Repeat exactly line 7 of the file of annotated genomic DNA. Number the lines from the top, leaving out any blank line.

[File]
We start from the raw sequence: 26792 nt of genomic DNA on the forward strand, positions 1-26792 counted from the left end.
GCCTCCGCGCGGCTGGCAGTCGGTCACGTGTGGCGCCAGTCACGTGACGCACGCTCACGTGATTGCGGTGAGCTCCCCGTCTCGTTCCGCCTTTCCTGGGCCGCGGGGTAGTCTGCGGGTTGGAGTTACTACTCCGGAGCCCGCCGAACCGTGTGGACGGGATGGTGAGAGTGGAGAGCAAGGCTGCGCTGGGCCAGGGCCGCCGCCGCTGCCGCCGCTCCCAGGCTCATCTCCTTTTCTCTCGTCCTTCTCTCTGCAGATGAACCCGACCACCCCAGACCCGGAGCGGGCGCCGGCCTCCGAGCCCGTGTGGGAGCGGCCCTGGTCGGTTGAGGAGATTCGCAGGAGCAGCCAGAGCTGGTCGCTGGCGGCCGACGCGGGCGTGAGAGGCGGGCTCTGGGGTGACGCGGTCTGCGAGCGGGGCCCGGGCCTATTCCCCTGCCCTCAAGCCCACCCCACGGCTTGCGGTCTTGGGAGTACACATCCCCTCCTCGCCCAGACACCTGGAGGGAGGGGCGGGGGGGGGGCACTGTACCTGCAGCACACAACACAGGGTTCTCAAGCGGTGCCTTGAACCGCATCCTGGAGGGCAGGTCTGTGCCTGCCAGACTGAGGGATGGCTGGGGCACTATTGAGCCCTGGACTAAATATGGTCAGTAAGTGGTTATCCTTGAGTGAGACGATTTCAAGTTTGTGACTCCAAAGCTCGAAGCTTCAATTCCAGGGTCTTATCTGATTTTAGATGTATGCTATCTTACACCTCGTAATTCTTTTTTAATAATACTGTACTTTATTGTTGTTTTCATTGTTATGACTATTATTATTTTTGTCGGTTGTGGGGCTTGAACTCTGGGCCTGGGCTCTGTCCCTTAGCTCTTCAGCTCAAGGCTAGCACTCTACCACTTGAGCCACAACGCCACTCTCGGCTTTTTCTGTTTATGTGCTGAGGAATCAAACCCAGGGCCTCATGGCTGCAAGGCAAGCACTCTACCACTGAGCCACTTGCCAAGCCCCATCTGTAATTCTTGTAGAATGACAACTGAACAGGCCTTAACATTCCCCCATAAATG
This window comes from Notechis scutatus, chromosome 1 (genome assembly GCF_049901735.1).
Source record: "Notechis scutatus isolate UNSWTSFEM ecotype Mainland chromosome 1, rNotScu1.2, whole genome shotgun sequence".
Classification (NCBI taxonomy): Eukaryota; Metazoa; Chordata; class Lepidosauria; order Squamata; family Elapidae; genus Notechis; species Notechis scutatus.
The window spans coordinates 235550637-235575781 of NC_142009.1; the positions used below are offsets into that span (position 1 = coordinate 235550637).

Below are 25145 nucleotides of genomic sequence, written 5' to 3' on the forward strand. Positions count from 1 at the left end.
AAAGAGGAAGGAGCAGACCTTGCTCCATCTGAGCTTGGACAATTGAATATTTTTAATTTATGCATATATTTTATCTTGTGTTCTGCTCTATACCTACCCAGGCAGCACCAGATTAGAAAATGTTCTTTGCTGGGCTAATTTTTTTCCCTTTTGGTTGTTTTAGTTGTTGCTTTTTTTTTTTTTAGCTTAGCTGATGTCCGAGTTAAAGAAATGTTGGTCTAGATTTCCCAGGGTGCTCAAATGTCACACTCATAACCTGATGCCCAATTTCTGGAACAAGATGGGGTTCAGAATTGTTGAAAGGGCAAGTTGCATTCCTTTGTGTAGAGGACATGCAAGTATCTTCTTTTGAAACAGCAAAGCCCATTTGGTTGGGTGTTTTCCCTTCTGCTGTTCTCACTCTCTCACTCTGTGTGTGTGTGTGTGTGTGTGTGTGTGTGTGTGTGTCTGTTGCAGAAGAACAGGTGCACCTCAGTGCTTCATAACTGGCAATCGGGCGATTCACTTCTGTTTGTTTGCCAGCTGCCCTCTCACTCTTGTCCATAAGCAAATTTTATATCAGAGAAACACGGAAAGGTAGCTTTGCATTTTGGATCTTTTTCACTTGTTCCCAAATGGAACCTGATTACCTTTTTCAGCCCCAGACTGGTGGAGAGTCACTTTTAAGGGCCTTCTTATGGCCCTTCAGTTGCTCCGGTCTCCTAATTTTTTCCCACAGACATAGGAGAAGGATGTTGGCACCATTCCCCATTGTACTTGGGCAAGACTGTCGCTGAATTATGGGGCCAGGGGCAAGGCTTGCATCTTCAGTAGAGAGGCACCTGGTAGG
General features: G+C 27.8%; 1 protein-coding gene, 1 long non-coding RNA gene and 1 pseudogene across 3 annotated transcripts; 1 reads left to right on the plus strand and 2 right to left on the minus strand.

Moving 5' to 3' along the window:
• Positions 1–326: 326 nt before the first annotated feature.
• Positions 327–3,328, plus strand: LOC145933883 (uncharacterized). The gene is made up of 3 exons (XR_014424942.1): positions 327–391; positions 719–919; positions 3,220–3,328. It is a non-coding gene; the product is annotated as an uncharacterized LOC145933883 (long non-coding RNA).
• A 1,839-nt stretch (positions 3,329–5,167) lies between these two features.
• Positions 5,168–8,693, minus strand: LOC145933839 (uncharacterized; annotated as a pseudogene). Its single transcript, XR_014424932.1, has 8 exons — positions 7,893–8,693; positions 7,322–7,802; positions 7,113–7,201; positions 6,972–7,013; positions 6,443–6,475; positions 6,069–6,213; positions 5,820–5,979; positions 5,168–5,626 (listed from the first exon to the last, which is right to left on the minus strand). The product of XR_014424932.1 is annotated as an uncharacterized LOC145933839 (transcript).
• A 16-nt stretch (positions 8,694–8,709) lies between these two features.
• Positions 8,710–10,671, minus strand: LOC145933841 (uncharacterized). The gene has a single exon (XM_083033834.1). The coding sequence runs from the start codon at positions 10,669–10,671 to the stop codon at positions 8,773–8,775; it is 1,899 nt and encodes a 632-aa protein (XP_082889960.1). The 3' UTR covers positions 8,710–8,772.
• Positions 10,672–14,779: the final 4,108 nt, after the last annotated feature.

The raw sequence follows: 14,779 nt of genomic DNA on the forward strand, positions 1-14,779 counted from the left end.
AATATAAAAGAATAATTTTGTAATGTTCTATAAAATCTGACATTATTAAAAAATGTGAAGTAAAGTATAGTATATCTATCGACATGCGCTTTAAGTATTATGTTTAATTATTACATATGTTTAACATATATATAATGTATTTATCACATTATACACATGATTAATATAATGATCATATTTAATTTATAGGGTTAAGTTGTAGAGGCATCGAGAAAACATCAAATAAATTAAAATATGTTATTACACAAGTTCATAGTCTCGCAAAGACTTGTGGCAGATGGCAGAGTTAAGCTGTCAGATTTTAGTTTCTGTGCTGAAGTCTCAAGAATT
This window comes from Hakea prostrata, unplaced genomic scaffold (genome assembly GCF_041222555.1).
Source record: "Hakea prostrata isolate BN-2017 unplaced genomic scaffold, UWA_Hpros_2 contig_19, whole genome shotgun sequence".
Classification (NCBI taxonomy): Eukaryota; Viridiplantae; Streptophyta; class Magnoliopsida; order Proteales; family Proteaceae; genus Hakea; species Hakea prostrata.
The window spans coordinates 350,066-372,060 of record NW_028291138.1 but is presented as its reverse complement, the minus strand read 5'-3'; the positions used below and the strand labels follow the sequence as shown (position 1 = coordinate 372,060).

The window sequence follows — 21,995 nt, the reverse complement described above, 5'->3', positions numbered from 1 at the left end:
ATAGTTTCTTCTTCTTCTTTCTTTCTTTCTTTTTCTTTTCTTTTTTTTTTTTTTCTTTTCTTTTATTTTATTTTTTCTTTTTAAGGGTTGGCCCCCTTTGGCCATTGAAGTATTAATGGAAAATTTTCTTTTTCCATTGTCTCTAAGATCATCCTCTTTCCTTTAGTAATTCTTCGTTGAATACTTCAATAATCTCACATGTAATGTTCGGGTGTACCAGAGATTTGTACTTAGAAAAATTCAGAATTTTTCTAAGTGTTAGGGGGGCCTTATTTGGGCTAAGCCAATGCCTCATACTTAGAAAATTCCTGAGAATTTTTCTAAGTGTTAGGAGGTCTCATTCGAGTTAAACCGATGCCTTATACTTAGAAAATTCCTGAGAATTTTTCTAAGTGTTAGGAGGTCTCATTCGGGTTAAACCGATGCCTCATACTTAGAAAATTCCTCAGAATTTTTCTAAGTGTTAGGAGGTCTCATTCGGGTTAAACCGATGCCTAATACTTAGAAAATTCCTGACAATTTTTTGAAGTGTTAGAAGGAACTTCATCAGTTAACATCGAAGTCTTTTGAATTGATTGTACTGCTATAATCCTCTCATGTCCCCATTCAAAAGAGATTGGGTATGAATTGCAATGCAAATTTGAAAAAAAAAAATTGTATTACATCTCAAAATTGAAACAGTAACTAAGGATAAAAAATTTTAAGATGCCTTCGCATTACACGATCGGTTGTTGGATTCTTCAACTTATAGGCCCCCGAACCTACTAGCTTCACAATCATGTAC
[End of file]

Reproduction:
Below are 25145 nucleotides of genomic sequence, written 5' to 3' on the forward strand. Positions count from 1 at the left end.